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10 Clawed Facts About Therizinosaurus

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If T. rex is the Citizen Kane of dinosaurs, Therizinosaurus and its kin are The Rocky Horror Picture Show: They’re strange-looking, slightly threatening, and command a dedicated fan base. Here’s some trivia guaranteed to impress your fossil-loving amigos.

1. Therizinosaurus Had the Longest Claws of Any Known Animal

The humongous claws on this dino’s hands were capable of reaching well over two feet in length. Appropriately, its name literally means “scythe lizard.”

2. Despite This, it Was (Probably) An Herbivore

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With fingers that seemingly belong in a slasher flick, you’d think these creatures were designed to slice and dice hapless victims. But most of its relatives had small, leaf-shaped teeth built to munch on foliage. (Scientists have yet to uncover a Therizinosaurus skull.) So what’s with those frightening digits? The theory is that, come mealtime, they might have helped the dinos pull down lush tree branches. For a cooler explanation, skip ahead to bullet point number nine.

3. Therizinosaurus Was Originally Mistaken for a Huge, Turtle-Like Reptile.

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In 1954, Russian paleontologist Evgeny Aleksandrovich Malayev concluded that the beast basically resembled a modern sea turtle. He wrote that its distinctive forelimbs were in fact “powerful swimming organs” with claws designed for “cutting aquatic vegetation.”

4. It’s Part of a Formerly-Baffling Family.

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When it became clear that these things were actually dinosaurs, scientists didn’t initially know how to classify the eccentric Therizinosaurids. Could they be related to the gigantic, long-necked sauropods like Jurassic Park’s Brachiosaurus? Or did they belong to the "bird-hipped" order of dinosaurs along with Stegosaurus and Triceratops?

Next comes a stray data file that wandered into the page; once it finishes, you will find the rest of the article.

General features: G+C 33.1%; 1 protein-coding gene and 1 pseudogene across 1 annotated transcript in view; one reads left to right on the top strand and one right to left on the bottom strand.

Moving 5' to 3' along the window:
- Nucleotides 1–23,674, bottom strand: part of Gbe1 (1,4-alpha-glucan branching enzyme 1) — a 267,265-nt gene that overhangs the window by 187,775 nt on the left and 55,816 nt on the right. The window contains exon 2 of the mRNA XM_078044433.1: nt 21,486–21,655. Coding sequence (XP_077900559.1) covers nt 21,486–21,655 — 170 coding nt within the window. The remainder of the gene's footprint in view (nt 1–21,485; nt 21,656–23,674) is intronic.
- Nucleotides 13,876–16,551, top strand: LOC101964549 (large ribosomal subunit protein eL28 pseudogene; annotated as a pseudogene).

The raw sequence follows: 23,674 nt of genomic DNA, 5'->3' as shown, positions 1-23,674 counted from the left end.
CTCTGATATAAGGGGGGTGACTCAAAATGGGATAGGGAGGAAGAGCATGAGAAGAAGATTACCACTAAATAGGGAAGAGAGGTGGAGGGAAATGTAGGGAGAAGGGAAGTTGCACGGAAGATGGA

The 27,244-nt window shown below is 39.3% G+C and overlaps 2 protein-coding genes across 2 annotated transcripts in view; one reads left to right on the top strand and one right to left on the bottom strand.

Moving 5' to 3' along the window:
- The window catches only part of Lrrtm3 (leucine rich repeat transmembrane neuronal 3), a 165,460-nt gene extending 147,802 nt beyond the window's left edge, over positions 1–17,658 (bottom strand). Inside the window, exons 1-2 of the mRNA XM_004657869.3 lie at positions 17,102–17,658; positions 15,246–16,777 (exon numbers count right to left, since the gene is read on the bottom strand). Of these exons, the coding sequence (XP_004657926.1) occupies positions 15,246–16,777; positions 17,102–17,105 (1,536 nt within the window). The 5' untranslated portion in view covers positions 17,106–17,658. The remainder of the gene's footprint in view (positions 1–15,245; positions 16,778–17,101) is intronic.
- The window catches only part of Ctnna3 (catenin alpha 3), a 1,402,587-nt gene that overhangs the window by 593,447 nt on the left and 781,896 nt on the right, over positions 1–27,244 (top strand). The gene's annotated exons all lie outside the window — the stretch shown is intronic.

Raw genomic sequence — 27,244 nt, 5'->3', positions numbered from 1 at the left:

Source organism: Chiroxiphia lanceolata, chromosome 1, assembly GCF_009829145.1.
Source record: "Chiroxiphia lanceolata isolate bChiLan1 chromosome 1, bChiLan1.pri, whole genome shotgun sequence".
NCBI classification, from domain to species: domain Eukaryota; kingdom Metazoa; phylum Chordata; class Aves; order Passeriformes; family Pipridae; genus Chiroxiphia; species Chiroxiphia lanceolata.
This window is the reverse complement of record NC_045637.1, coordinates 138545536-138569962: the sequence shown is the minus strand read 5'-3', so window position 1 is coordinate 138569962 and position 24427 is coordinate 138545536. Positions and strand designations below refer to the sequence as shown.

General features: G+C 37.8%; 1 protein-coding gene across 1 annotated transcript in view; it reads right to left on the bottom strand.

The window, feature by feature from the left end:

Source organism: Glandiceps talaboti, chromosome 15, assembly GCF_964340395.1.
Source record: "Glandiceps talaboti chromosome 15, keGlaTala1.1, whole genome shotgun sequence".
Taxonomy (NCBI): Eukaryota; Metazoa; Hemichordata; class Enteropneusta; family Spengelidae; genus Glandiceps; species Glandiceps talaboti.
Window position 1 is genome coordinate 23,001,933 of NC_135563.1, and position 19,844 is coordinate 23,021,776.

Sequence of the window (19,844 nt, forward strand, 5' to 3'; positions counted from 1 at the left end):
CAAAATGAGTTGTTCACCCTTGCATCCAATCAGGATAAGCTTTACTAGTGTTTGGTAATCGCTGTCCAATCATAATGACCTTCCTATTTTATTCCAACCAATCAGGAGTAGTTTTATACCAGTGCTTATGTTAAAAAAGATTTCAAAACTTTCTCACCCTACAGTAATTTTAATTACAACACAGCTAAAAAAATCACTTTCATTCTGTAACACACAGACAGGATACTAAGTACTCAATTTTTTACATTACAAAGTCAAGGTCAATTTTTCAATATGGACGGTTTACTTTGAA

Despite their plant-guzzling habits, closer examination revealed that therizinosaurs hailed from a group known as theropods, the vast majority of which (Tyrannosaurus, Velociraptor, etc.) were carnivores. Strange as this might sound, today’s pandas (which only occasionally eat meat) are similarly considered members of the mammalian "carnivora" order.

5. Some Therizinosaurs Were Covered in Feathers.

Danny Cicchetti

China’s Beipiaosaurus had multiple layers of primitive feathers, as seen in some beautifully-preserved fossils. Given its limb proportions, Beipiaosaurus definitely didn’t fly, so this plumage likely served to keep it warm and attract the opposite sex.

6. A Nest of Therizinosaur Eggs Was Found in 2013.

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After locating 17 clutches of dinosaur eggs in the Gobi Desert, Hokkaido University’s Yoshitsugu Kobayashi concluded that they’d been laid by indigenous therizinosaurs, a few bony remains of which had been unearthed nearby. If true, this would imply that the animals were somewhat social (at least, come nesting season).

7. Therizinosaurs Had Weird Feet.

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Ever the nonconformists, therizinosaur feet rested on four toes while standing and walking. Most theropods, meanwhile, only used three.

8. Therizinosaurus Was One Hefty Dino.

Scott Hartman

Let’s return to Therizinosaurus itself, shall we? The red areas in the above picture represent all of its presently-known skeletal material (the rest has yet to be found). Based on these partial remains, scientists have ascertained that the critter’s total length was somewhere in the ballpark of 10 meters (33 feet) while it could’ve weighed upwards of 5 tons. Not too shabby…

9. Therizinosaurus Had to Cope With a Huge T. rex Cousin.

Tarbosaurus bataar and Tyrannosaurus rex are so similar that they may have belonged to the same genus (though most experts disregard that idea). The former predator occupied Therizinosaurus’ Mongolian range roughly 70 million years ago, making this herbivore’s fearsome claws look all the more necessary. Here’s a cool (Greek language) clip from 2002’s Chased by Dinosaurs documentary in which these natural enemies spectacularly square off.

10. There’s a Life-Sized Therizinosaurus Statue in Poland.

Alina Zienowicz

Jurapark, located in the village of Bałtów, contains dozens of full-scale dinosaur models, including Allosaurus, Diplodocus, and the world-famous Iguanodon.